Re: [ljc] Why hasn't Scala and functional programming taken off

From: robert a.
Sent on: Friday, October 4, 2013 2:41 PM
Yes Java can also be unreadable, but because many folks write it in an imperative manner, it's generally very readable.

This is a very, very important point. Remember that for a long lived system the cost of maintenance outweighs the original development cost. A terse and clever piece of code might not be best in the long run.

The majority of IT systems in existence don't have complex algorithms that need a LISP-like syntax to express. If you do need a lot of complex domain logic then a DSL is an alternative and allows the domain experts themselves to write it.

Now that I've added fuel to the fire I'll step away :-)

Anyone want to talk about Vi vs Emacs now?

Robert



On Fri, Oct 4, 2013 at 1:13 PM, Martijn Verburg <[address removed]> wrote:
Hi all,

So I'll stress that this is just my opinion but here goes, I love being wrong no the Internet ;-). Firstly, Scala is actually gaining traction in a number of places, just not in the "mainstream enterprise" that Java 5/6 still dominates in. If you follow the RedMonk research on this, Scala leads the pack of 2nd-tier languages behind the front group of Java, JavaScript, Ruby, PHP, C/C++ etc. We're seeing a lot of small, dare I say it advanced teams using Scala effectively.

There are lots of reasons why it's not gaining traction more quickly:

* The tooling sucked early on, it's getting better

* They broke backwards compatibility a lot early on, they're getting more disciplined

* The language has the proverbial kitchen sink of features, means a larger variety of programming idioms and it means the code is harder to maintain down the track. e.g. Bob, Alice, Sue and Mohammed can all code perfectly valid and somewhat idiomatic Scala that solves the same problem but in wildly different ways. Unless they work closely together, common idioms don't form and Bob finds it hard to read Alice's code and visa versa. Yes Java can also be unreadable, but because many folks write it in an imperative manner, it's generally very readable.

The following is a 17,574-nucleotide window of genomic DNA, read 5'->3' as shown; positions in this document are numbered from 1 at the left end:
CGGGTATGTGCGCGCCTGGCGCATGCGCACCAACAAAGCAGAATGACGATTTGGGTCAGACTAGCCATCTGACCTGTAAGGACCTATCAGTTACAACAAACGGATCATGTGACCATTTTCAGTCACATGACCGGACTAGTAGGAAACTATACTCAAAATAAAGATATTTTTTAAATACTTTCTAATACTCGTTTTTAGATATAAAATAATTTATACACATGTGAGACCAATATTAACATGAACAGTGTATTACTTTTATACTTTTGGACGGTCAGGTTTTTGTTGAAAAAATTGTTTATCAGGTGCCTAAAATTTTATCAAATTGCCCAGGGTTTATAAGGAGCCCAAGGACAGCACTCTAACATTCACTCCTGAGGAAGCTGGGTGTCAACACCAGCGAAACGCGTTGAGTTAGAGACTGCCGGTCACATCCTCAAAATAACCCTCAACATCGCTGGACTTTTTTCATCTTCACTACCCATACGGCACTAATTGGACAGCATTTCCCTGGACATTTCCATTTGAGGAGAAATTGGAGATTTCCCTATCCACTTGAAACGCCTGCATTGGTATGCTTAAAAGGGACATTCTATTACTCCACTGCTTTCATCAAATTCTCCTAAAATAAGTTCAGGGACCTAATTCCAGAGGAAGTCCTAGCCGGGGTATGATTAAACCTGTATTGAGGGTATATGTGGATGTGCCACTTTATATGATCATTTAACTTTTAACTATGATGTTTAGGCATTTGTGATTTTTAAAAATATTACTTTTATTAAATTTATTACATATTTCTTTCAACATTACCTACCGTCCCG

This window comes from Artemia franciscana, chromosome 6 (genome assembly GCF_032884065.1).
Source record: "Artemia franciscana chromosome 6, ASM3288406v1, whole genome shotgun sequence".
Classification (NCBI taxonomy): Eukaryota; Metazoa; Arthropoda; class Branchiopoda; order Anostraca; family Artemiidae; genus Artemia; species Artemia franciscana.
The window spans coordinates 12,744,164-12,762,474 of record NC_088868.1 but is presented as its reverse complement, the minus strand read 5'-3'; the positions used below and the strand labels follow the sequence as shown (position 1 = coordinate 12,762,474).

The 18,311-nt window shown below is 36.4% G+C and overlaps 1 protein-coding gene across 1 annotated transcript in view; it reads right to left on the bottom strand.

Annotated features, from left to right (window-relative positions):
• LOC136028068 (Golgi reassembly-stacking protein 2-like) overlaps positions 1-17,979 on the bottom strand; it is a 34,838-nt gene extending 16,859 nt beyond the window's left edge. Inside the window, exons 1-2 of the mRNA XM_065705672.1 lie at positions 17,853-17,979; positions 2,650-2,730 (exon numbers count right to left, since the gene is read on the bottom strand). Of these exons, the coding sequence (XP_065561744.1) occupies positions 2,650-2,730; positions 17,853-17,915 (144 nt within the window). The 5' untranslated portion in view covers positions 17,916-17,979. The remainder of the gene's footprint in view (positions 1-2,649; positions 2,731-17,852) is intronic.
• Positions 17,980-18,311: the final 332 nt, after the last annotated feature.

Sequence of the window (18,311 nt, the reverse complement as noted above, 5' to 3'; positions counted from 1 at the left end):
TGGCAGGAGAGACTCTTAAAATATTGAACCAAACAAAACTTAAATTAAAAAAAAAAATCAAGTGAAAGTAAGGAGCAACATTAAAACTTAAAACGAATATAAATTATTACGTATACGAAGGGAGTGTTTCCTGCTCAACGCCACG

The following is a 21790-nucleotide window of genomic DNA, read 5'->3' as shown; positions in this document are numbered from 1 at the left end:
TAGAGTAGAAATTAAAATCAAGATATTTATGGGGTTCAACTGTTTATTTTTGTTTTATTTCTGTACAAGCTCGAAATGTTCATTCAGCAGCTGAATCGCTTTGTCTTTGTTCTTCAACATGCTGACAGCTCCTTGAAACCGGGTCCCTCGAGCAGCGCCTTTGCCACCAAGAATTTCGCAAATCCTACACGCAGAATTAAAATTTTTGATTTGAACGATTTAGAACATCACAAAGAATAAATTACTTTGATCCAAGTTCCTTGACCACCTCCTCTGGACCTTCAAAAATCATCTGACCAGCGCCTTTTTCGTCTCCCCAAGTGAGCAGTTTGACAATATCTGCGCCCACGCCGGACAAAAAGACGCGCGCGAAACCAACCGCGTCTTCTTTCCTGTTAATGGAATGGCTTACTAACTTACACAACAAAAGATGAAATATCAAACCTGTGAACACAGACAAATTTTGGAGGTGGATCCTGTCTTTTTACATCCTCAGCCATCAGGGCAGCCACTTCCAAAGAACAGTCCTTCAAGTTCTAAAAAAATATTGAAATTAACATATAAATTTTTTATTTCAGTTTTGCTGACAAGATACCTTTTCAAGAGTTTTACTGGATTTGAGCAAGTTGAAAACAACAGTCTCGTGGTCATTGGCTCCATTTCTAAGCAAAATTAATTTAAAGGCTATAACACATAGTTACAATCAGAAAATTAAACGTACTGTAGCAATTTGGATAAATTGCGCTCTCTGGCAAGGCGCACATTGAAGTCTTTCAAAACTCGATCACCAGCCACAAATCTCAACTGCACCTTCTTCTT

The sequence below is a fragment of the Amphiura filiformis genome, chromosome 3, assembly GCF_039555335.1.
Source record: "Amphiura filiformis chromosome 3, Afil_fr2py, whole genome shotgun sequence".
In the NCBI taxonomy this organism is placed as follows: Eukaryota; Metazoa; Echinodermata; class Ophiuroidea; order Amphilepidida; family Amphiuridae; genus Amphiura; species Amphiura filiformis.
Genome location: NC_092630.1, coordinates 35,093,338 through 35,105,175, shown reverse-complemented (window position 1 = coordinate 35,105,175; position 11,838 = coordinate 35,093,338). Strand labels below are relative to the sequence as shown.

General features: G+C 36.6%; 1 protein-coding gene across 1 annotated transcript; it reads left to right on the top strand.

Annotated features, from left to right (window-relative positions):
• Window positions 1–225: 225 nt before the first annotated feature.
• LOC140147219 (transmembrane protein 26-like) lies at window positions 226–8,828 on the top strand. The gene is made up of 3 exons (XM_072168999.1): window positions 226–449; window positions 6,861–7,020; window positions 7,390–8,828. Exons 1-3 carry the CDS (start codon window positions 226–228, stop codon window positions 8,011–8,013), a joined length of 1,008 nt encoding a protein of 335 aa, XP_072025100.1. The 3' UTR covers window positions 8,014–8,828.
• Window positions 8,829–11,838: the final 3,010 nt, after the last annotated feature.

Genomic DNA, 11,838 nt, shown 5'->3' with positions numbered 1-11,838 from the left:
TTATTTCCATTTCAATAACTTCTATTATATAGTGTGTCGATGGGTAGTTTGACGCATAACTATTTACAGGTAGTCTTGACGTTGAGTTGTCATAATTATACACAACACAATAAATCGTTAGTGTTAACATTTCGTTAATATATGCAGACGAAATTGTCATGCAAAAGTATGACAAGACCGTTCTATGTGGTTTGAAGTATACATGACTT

* Small but vocal parts of the Scala community behaved in a pretty elitist and obnoxious manner "Oh well it's about Category Theory and Monads, clearly if you don't get that then you're an idiot". I'll stress that this never came from Martin & co who invented the language - he's as disappointed about that particular outcome as anyone else.

* See previous thread about difficulty of swapping paradigms when you come from a language like Java.  Not a Scala problem per say, but if you started with say Groovy which "feels" like Java then the transition is an easier one.

Now that I've added fuel to the fire I'll step away :-)

Cheers,
Martijn


On 4 October[masked]:52, Joseph Odanmen <[address removed]> wrote:
Hello all,

I have enjoyed reading comments on how to get into FP and Scala and overcoming the habits of OO.

For a while now and reading people's comments, it would seem Scala and FP in general is a fantastic answer to the bottlenecks we have in OO, particularly multi-threading.

So my question is why hasn't Scala and indeed the FP approach to software development taken off in mainstream and commerical software development? Does Java have to fully FP to really get FP going? Scala isn't doing it.

I would love to get into Scala and FP but quite frankly, it is hardly used commercially.

Regards

Joseph
Sent from my BlackBerry® smartphone on O2



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